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A detailed transesophageal echocardiographic (TEE) examination of the right-sided heart valves can provide accurate diagnosis of valvular diseases; define anatomic, functional, and perivalvular abnormalities; and guide appropriate management. Integration of this information with the evaluation of the cardiac chambers is necessary to assess the degree of the pathology and determine its impact on cardiac function. In a review of 1918 cases undergoing intraoperative TEE prior to cardiac surgery, discrepant findings at the time of surgical inspection were present in only 48 patients, of which five involved the tricuspid and pulmonic valves.1 Therefore, this modality should yield adequate diagnostic accuracy when the exam is conducted appropriately. This chapter discusses the main pathologies involving the tricuspid and pulmonic valves leading to regurgitation and/or stenosis, and their assessment by two-dimensional TEE (Table 10–1). Even with the advent of three-dimensional matrix array probes allowing the acquisition of real-time images, optimal visualization of the tricuspid and pulmonary valves is seldom feasible2; therefore, their three-dimensional evaluation will depend on future improvements of this technology.

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Table 10–1. Conditions Causing Tricuspid and Pulmonic Valve Dysfunction
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Relevant Anatomical Landmarks

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The tricuspid valve, the largest of the four cardiac valves, lies slightly below the plane of the mitral valve, and is in close proximity to the aortic valve. The three leaflets of the tricuspid valve are named anterior, posterior (inferior), and septal (medial) based on their relative positions (Figure 10–1). The septal leaflet's insertion point at the septum is more apically displaced than that of the anterior mitral leaflet. The two major papillary muscles, the anterior and posterior, are located on the corresponding walls of the right ventricle. Through their chordae tendineae, they attach to the anterior and posterior cusps, and the posterior and septal cusps, respectively. When present, a smaller septal papillary muscle attaches to the septal and anterior cusps.3 The three leaflets of the valve can be imaged using different angulations of the imaging plane together with flexion of the probe tip (see Figure 10–1).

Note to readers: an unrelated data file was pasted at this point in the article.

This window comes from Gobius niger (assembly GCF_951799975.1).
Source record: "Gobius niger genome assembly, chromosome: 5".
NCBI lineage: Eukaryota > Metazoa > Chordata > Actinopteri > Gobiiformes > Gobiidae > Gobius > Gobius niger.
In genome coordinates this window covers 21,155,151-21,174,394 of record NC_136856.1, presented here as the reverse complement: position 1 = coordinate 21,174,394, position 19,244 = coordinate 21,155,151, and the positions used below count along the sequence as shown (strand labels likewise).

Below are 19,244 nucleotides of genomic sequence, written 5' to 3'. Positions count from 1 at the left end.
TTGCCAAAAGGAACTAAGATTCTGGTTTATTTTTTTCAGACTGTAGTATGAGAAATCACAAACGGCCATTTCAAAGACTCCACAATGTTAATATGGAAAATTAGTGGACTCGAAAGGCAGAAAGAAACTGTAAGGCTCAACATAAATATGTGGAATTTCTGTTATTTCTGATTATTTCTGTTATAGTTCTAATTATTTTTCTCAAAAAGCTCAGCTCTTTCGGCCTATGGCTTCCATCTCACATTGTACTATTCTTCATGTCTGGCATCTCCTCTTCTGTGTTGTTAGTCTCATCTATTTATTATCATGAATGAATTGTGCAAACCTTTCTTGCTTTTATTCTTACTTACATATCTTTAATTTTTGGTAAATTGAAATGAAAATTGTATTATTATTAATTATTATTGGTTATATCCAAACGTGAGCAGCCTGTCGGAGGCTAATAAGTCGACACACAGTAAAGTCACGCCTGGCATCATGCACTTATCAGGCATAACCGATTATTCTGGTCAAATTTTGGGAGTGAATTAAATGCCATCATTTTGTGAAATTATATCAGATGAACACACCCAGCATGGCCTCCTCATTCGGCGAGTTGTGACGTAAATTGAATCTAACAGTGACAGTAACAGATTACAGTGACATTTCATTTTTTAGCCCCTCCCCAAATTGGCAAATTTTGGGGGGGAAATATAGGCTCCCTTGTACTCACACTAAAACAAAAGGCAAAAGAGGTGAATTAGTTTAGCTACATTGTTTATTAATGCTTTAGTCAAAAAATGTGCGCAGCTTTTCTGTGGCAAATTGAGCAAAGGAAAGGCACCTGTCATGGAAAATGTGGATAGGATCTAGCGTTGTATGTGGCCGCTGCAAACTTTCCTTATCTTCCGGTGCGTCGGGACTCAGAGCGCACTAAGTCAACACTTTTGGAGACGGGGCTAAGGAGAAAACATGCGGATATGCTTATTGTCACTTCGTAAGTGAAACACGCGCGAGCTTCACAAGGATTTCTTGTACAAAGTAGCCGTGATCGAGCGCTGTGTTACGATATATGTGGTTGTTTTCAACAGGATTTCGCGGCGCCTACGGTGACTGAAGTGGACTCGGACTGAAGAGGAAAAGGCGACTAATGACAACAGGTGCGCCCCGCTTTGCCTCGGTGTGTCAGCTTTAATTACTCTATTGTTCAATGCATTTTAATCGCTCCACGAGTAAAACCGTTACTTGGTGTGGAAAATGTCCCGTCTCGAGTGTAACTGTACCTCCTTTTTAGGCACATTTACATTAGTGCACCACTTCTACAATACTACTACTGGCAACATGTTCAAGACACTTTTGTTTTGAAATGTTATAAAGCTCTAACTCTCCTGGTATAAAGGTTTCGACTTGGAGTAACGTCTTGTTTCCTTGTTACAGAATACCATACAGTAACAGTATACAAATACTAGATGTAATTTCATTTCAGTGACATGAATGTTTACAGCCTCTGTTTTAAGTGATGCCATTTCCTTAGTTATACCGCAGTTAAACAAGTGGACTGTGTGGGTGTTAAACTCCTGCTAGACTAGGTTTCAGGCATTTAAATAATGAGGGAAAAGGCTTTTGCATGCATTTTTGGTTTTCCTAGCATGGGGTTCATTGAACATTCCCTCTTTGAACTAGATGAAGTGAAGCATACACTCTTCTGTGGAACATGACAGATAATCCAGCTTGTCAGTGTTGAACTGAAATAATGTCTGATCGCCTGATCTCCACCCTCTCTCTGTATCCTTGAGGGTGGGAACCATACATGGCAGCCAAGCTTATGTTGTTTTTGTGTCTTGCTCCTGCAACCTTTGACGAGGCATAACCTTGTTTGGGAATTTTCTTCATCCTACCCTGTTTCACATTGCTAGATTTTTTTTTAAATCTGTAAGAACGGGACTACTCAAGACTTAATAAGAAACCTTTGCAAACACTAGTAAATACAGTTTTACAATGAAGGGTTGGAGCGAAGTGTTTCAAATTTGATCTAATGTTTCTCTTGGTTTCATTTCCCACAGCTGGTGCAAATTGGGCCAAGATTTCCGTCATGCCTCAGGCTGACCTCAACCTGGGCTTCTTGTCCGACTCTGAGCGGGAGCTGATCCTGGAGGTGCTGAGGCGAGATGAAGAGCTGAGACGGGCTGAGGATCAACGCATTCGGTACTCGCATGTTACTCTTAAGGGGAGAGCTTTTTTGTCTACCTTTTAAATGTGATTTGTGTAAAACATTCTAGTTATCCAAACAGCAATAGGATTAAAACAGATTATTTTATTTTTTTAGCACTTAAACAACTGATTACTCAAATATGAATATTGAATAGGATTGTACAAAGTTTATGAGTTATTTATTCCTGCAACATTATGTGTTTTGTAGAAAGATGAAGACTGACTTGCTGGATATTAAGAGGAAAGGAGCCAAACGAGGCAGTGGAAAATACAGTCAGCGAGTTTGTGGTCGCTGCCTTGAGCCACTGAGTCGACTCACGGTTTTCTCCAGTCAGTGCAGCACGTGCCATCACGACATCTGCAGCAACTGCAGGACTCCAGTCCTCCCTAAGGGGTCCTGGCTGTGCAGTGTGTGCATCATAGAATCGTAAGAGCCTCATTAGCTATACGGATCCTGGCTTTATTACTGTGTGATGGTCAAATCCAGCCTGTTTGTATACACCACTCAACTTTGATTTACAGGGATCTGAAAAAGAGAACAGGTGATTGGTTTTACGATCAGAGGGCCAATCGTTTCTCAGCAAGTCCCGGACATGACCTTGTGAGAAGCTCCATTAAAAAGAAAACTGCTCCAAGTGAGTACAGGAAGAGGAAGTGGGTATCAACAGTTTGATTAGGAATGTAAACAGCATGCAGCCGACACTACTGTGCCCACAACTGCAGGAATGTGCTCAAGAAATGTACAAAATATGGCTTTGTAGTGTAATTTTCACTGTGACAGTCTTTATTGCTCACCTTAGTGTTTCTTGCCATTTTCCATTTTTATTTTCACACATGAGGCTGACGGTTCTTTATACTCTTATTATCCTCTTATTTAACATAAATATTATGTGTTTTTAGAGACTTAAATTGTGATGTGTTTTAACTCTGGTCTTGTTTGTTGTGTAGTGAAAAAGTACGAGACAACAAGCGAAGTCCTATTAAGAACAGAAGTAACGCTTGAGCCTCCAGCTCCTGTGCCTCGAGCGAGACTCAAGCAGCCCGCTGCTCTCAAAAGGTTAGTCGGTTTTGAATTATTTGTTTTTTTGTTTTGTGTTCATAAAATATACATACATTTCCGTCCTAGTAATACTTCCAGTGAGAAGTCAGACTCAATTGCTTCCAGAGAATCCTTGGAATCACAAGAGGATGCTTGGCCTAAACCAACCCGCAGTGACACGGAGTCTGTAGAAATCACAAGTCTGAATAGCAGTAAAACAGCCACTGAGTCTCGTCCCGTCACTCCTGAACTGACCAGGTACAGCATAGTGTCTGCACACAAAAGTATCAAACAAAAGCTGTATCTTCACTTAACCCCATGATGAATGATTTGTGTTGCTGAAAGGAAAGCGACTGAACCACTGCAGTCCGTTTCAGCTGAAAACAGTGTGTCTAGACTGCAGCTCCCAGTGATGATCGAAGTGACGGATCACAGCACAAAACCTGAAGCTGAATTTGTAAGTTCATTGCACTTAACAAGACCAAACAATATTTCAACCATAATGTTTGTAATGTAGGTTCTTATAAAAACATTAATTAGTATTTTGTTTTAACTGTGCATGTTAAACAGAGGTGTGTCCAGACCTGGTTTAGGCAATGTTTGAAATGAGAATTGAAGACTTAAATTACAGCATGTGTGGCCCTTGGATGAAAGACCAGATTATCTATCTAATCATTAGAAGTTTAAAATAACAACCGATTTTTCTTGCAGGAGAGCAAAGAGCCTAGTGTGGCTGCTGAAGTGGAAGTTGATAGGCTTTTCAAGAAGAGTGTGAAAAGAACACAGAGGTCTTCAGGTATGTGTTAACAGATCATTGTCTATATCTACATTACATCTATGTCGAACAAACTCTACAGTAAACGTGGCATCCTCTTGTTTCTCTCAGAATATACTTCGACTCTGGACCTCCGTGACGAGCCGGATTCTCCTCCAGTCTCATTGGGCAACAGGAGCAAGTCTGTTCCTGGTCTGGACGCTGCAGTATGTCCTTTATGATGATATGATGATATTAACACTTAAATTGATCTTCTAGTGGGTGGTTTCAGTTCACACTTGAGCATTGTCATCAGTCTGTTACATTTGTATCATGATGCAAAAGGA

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Figure 10-1.
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Schematic diagram of the heart that shows the spatial relationships of the valves. Note that the aortic valve plane is almost perpendicular ...

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